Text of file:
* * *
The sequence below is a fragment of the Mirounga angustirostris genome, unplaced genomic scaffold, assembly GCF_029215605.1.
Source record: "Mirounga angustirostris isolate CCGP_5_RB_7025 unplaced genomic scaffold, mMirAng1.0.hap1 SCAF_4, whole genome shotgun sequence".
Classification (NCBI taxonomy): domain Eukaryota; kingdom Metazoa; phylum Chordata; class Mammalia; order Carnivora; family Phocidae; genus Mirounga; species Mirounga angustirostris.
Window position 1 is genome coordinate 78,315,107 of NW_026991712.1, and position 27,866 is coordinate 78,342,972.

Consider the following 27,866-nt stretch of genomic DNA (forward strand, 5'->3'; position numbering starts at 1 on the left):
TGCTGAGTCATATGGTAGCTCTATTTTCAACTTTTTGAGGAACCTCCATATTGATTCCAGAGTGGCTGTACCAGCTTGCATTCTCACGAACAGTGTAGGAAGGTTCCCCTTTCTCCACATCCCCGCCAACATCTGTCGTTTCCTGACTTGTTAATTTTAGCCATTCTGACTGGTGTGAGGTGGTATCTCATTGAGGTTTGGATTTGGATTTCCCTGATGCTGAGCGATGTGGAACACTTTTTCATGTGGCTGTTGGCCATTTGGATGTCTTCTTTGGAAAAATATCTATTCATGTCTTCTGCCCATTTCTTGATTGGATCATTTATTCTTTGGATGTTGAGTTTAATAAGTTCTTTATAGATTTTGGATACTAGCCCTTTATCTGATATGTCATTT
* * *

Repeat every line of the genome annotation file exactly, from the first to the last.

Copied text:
The sequence below is a fragment of the Mirounga angustirostris genome, unplaced genomic scaffold, assembly GCF_029215605.1.
Source record: "Mirounga angustirostris isolate CCGP_5_RB_7025 unplaced genomic scaffold, mMirAng1.0.hap1 SCAF_4, whole genome shotgun sequence".
Classification (NCBI taxonomy): domain Eukaryota; kingdom Metazoa; phylum Chordata; class Mammalia; order Carnivora; family Phocidae; genus Mirounga; species Mirounga angustirostris.
Window position 1 is genome coordinate 78,315,107 of NW_026991712.1, and position 27,866 is coordinate 78,342,972.

Consider the following 27,866-nt stretch of genomic DNA (forward strand, 5'->3'; position numbering starts at 1 on the left):
TGCTGAGTCATATGGTAGCTCTATTTTCAACTTTTTGAGGAACCTCCATATTGATTCCAGAGTGGCTGTACCAGCTTGCATTCTCACGAACAGTGTAGGAAGGTTCCCCTTTCTCCACATCCCCGCCAACATCTGTCGTTTCCTGACTTGTTAATTTTAGCCATTCTGACTGGTGTGAGGTGGTATCTCATTGAGGTTTGGATTTGGATTTCCCTGATGCTGAGCGATGTGGAACACTTTTTCATGTGGCTGTTGGCCATTTGGATGTCTTCTTTGGAAAAATATCTATTCATGTCTTCTGCCCATTTCTTGATTGGATCATTTATTCTTTGGATGTTGAGTTTAATAAGTTCTTTATAGATTTTGGATACTAGCCCTTTATCTGATATGTCATTT